Students must be taught the advanced skill of integration. It has long been observed that some insights from one discipline can benefit other disciplines, that physics, for example, might have something to contribute to one's understanding of linguistics or philosophy (and vice versa!). However, recent discussions of the university as a 'job factory' tend to draw students away from this sort of integration. In the face of such pervasive perspective, student might rightly ask what value literature studies might have for the mathematician or the business major, or what value chemistry or biology might have for the psychologist. Students in a university philosophy class should not display eyes that glaze over at the mention of quantum mechanics, and science majors should not roll their eyes when rhyme, metre, and other features of poetry come to the discussion table. Rather, students should be looking for convergence across disciplines, applying divergent thinking to problems in one field by applying methods, and strategies for problem-solving from other, unrelated fields of study.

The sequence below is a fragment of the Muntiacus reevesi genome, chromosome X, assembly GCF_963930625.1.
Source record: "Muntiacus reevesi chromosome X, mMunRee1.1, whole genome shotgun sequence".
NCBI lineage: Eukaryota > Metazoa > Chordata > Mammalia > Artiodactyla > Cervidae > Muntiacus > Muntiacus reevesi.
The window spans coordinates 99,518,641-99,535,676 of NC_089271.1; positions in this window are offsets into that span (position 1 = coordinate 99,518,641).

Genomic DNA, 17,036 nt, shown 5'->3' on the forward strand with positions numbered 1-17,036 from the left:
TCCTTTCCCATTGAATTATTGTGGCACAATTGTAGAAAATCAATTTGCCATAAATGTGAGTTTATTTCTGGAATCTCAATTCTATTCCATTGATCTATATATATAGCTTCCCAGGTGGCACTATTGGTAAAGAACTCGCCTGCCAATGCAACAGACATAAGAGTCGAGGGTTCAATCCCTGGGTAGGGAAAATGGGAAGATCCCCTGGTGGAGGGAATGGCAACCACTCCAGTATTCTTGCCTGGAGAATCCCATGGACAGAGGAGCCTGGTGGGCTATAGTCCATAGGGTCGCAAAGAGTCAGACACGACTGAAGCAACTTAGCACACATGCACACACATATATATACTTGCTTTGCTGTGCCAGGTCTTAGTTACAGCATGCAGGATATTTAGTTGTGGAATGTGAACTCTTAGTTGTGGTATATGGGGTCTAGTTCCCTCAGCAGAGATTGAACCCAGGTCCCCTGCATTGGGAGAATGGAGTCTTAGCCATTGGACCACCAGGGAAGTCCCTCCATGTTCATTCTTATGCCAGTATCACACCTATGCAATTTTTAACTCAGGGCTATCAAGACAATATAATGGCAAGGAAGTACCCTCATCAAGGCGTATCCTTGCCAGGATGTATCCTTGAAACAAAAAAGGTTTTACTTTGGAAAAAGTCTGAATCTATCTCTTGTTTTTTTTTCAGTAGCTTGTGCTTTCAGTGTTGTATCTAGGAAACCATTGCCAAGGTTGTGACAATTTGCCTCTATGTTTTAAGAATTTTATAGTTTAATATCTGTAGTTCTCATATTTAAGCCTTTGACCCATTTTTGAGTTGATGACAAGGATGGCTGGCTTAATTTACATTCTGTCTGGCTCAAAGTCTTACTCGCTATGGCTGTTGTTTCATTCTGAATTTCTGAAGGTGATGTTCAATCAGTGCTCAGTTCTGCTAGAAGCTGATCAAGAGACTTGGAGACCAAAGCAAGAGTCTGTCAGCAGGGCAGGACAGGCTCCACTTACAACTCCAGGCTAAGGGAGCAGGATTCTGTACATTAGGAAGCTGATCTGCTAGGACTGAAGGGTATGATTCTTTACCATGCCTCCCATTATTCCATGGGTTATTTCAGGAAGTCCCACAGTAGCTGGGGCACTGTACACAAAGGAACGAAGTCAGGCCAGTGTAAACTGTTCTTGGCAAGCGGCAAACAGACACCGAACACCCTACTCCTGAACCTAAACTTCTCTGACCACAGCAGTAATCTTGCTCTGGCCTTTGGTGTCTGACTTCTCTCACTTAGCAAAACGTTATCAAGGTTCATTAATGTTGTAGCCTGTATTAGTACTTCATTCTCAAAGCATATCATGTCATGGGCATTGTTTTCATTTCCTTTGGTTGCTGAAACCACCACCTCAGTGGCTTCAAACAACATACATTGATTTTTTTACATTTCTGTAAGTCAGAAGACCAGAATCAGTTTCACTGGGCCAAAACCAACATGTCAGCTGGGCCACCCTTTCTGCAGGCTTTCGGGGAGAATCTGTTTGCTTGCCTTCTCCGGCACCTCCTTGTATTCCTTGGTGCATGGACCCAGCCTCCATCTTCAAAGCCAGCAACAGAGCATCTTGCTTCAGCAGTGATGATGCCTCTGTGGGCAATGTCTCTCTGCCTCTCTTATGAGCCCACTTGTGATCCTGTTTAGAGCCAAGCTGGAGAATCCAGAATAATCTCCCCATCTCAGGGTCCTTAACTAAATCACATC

The point of a university education is not merely to make a living; rather it is to create graduates who have been fully wakened to life in all its chaos, multiplicity, and splendour. If as Gatin claims, the basic skills can be taught in three years of elementary education and if passions develop shortly after, with the proper encouragement from teachers and parents, then the only shame about the advanced skills is that they are sometimes seen as only appropriate for university life. Perhaps we should start admitting some younger students to university!